Thursday, November 11, 2010


It's the one about the nice-guy pilot who is sweet but passive and nondescript, the hot-dogger pilot who is exciting but irresponsible, and the girl caught between them. This variation begins in the skies over France in WWI; when pilot James Murray's buddy Bob is shot down, Murray guns down his killer. Years later, Murray is a grandstanding pilot who is in the midst of developing a plane with retractable wings which would enable a pilot to use less fuel and fly non-stop from Seattle to Tokyo. The nice-guy pilot, Arthur Pierson, works for TWA and, along with the entire flight and ground crew, keeps an eye on Bob's grown-up daughter (Evalyn Knapp), who works as an air hostess; in an early scene, the guys gang up on a handsome new pilot (pictured) who asks her out on a date and scare him away. To her credit, Knapp is getting tired of their paternal interest, and when Murray flirts with her, she runs off on an overnight trip with him. Of course, this being the movies, the next day, the two announce their engagement. Once they're married, she quits her job, but Murray, who has taken to drink, struggles to make ends meet as he keeps working on his plane. She gets her hostess job back and he finds a financial backer in the person of rich socialite Thelma Todd. Murray sleeps with Todd, and Knapp takes platonic comfort from Pierson, but when a train Knapp is on winds up in danger, the two pilots team up to save her.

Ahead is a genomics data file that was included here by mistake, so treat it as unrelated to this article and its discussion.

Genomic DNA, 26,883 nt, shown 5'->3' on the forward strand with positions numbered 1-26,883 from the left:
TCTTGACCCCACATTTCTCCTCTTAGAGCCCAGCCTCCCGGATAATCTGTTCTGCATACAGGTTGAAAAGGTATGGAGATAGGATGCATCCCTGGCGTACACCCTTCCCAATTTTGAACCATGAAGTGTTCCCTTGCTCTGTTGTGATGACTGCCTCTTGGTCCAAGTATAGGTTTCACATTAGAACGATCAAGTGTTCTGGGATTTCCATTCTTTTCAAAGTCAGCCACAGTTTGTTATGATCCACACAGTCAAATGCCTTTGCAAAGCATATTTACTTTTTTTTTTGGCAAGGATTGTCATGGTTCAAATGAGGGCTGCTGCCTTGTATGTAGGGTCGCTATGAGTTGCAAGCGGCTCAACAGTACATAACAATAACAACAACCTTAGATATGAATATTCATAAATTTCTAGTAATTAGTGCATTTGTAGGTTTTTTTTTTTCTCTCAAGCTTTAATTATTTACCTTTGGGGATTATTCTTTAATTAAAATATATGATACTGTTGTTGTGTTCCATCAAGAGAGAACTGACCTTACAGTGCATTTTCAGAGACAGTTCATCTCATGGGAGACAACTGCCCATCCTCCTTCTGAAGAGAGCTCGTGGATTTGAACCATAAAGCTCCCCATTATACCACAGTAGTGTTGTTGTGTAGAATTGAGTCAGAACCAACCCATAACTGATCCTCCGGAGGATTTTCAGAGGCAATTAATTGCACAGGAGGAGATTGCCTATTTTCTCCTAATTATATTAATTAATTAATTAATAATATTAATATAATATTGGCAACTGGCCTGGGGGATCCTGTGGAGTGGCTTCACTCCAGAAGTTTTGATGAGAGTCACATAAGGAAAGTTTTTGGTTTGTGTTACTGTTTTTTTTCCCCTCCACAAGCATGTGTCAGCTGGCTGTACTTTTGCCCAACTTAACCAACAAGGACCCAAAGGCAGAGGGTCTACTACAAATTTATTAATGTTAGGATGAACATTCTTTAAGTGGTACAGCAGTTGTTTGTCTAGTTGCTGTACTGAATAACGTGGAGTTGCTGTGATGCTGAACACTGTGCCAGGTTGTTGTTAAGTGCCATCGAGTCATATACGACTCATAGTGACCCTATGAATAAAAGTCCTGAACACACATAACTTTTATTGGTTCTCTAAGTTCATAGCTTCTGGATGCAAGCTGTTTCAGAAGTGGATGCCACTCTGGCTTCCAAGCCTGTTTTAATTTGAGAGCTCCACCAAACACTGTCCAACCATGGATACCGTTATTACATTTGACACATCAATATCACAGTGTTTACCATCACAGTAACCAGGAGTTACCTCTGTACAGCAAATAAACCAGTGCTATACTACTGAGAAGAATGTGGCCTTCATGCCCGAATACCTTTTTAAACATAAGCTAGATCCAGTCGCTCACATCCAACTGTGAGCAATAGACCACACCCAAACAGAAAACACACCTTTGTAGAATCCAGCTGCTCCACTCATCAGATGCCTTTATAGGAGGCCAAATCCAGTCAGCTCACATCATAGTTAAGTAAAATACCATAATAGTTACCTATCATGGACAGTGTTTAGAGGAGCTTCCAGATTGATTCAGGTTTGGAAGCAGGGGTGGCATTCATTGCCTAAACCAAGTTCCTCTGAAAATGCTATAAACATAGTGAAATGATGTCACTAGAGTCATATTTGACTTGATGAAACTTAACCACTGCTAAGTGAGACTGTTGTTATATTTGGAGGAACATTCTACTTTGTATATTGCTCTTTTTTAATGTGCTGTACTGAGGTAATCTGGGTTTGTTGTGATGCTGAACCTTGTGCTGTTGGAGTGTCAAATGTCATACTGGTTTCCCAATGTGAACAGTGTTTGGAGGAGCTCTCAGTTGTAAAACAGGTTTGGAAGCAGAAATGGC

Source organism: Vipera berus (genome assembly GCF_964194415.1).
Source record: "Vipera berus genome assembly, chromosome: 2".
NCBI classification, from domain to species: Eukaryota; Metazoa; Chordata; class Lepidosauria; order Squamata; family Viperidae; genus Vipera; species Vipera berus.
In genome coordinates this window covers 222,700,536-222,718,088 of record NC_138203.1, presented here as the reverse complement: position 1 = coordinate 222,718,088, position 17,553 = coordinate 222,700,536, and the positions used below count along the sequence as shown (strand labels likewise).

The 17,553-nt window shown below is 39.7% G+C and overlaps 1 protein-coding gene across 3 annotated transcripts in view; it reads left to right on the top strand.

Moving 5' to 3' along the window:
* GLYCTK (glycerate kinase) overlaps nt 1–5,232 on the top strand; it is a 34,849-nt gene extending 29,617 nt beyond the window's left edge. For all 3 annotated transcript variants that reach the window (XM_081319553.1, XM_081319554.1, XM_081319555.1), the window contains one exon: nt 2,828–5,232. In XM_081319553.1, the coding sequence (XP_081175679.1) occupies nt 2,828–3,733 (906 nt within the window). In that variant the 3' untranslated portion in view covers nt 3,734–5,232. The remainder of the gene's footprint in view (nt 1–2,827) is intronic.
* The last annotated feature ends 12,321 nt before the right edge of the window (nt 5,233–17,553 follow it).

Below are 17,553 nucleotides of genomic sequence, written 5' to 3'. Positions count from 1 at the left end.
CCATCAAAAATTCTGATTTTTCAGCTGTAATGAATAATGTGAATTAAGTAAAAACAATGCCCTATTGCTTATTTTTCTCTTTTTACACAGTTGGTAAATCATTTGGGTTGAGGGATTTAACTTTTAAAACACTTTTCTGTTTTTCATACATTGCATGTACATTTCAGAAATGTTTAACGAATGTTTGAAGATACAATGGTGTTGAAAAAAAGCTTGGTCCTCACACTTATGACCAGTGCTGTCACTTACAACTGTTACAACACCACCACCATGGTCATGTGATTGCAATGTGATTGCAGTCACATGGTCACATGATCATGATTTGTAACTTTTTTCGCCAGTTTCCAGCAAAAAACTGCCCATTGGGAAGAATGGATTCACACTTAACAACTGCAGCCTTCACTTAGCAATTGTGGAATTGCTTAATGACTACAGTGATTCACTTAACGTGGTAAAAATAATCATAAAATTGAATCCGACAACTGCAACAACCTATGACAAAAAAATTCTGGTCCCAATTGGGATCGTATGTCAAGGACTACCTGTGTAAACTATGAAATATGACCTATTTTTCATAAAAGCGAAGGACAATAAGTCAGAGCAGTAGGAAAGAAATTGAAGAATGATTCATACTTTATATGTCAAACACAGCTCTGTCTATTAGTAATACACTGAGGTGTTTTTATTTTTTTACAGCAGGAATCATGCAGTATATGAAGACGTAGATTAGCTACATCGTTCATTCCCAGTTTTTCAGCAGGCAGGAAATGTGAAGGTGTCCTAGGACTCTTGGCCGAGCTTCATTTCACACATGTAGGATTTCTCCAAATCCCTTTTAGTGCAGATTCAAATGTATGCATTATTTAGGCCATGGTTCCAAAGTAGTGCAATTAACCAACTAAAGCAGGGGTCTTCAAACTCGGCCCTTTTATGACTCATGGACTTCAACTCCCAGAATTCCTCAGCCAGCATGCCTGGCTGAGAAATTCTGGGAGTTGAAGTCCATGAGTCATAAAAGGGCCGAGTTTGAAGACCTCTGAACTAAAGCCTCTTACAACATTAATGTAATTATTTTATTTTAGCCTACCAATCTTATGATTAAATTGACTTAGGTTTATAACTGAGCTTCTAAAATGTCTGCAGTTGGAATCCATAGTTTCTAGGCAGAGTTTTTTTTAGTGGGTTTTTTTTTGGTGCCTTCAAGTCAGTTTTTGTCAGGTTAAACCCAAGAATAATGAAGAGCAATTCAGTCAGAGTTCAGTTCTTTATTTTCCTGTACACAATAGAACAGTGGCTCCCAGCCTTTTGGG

This B-picture from Columbia is nothing special, though the air combat footage at the beginning and the planes/train incident at the end are both thrilling. The acting is a problem. Murray, promising star of the silent classic THE CROWD, looks like a less well-groomed Dick Powell; he's fine in the role, but his career, derailed by his drinking, would only last three more years before his untimely death at the age of 35. Knapp tries to be Joan Blondell but she's shrill and exasperating. Pierson has no charisma and practically evaporates onscreen. Todd, another doomed actress, is good as the sexy siren, and Jane Darwell and J.M. Kerrigan are fine as Knapp’s guardians. [TCM]

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